Researchers Awarded for the Development of Lithium-Ion Batteries - Page 1
The Royal Swedish Academy of Sciences has announced this year's Nobel Laureate in Chemistry. John B. Goodenough, M. Stanley Whittingham and Akira Yoshino have been awarded for the development of lithium-ion batteries.
The lightweight, rechargeable and powerful batteries would be used in numerous products such as cell phones, laptops and electric vehicles, the academy explained. They can store large amounts of solar and wind energy, making a world free of fossil fuels, as the saying goes. Born in 1922, Goodenough is the oldest Nobel laureate ever.
The Nobel Prize in Chemistry has been awarded since 1901. Last year, the US biochemist Frances Arnold and the two molecular biologists George Smith and Gregory Winterer were awarded, who had developed with the principles of evolution novel proteins, including biofuels and drugs.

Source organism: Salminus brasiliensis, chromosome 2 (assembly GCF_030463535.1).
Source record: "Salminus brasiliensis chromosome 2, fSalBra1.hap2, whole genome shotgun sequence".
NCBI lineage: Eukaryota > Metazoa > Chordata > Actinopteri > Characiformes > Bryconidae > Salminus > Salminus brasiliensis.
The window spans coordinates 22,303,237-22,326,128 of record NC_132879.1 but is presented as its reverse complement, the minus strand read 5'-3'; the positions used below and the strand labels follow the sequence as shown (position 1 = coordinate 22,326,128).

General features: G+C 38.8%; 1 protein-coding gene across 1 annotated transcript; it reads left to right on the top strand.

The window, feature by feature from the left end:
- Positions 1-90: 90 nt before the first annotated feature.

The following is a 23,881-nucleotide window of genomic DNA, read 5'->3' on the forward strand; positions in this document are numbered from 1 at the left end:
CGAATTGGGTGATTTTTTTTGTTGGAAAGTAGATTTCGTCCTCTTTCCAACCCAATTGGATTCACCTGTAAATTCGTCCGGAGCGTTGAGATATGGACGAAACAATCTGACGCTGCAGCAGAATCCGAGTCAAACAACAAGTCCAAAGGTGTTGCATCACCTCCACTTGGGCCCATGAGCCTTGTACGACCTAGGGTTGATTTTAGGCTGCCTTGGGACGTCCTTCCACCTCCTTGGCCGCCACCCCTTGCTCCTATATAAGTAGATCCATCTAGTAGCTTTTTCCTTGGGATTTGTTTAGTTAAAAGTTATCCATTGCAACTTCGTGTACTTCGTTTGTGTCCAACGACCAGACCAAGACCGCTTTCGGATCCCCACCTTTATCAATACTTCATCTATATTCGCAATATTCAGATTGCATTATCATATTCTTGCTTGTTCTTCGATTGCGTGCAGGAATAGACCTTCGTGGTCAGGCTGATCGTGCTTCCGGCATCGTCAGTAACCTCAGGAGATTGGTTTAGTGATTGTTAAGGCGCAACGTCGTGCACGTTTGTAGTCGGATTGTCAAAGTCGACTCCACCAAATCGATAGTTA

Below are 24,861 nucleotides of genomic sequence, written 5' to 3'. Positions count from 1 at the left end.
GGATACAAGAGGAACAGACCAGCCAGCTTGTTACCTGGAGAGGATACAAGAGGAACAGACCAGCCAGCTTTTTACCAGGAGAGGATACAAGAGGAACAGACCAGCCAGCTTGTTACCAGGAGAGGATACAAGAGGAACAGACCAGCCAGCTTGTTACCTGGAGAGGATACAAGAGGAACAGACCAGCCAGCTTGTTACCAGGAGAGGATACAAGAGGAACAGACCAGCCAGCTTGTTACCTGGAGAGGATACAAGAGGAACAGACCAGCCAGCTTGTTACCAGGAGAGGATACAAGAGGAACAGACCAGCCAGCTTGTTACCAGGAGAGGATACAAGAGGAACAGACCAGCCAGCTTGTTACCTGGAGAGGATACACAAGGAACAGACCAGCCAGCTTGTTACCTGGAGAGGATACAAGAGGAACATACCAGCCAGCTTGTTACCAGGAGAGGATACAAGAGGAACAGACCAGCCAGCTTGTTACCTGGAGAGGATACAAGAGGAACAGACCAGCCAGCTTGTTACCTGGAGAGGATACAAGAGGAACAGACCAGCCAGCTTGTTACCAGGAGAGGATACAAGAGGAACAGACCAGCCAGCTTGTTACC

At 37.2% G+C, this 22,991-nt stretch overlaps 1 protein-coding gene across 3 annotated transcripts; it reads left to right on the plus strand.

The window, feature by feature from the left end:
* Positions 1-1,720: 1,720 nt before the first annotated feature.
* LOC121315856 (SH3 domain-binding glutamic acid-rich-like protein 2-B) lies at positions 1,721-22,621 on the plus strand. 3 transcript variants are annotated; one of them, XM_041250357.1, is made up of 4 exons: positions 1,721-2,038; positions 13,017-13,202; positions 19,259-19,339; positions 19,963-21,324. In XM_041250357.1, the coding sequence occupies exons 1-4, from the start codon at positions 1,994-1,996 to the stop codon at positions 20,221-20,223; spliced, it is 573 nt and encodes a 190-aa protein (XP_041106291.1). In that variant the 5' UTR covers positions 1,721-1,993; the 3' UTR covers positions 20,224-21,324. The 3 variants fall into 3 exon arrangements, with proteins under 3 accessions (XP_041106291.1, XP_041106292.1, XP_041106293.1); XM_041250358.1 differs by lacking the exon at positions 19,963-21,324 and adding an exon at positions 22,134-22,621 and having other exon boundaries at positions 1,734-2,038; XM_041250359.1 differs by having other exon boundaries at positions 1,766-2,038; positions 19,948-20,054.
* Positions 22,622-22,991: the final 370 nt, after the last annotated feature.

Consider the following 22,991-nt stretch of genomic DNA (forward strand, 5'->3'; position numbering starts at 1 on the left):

Already on Monday, the Medical Prize was awarded to three researchers from the US and Great Britain for their findings on the oxygen supply to cells. The Nobel Prize in Physics on Tuesday was awarded to three explorers of the universe from Switzerland and Canada. The Nobel Prize for Literature follows on Thursday, which will be awarded twice exceptionally. On Friday, the Nobel Peace Prize will be awarded and on Monday, the Nobel Prize for Economics.
Traditionally, the awards will be handed over on December 10, the day of the founder Alfred Nobel's death. The Nobel Prize winners will receive a certificate and the golden medal Nobel shows in Oslo. In addition, they will receive a prize money of currently nine million Swedish kroner, the equivalent of around 830,000 euros.
2019 Chemistry Laureate John Goodenough gives the lithium battery potential, # # NobelPrize pic.twitter.com/ygivR7hySG- The Nobel Prize (@NobelPrize) October 9, 2019